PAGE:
Journalist's Display of Tact Refreshing

Tuesday, September 23, 2008

By: Sarah Harl

Over the last few weeks, it has been no secret that the economy has encountered its most difficult stage since the Great Depression. It has caused a financial crisis of epic proportions. But one place where you won't find words of doom and despair is the printed pages of a newspaper.

Not wanting to cause panic or rash decisions by readers, journalists at many newspapers across the country have refrained from using language that would cause panic among their readers--words such as "crash" or "failure".

This is not to say that journalists are not accurately and harshly reporting on the shortcomings of many of the financial institutions in the US. Nor are they downplaying the current economic status of the country.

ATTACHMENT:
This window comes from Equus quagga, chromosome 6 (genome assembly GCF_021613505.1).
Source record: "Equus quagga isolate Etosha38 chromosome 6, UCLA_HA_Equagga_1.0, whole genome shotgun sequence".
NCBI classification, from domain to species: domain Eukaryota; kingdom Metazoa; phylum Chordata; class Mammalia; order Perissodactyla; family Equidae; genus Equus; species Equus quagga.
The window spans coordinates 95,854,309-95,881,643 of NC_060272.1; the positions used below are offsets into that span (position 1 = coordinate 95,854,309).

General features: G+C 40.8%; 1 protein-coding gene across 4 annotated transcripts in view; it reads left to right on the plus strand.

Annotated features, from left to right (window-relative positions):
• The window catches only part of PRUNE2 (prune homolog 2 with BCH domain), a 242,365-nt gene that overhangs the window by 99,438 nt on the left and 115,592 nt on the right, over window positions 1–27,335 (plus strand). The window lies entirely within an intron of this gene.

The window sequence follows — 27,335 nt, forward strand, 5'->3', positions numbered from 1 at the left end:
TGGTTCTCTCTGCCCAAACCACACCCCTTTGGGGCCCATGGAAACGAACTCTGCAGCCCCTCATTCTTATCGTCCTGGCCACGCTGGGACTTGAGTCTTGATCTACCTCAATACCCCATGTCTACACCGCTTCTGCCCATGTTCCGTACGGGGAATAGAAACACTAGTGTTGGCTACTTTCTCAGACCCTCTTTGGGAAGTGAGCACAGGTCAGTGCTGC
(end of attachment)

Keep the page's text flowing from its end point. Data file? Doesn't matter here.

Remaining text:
Instead, many journalists have consented to the fact that they are not, in fact, financial experts, and realizing the weight of some of the articles they write with everyday Americans.

It is the job of a journalist strictly to report the news and what is happening. Not to convince people to move around their money or pull out of the stock market. That job belongs to professionals who are frantically working to minimize the damage of this economic downfall.

A display of journalists remembering what their job is, as opposed to trying to offer advice they have no expertise in giving is refreshing, and will help to keep panic to a minimum. And if panic is kept to a minimum, we will be able to recover from this period of time hopefully on slightly worse for the wear.


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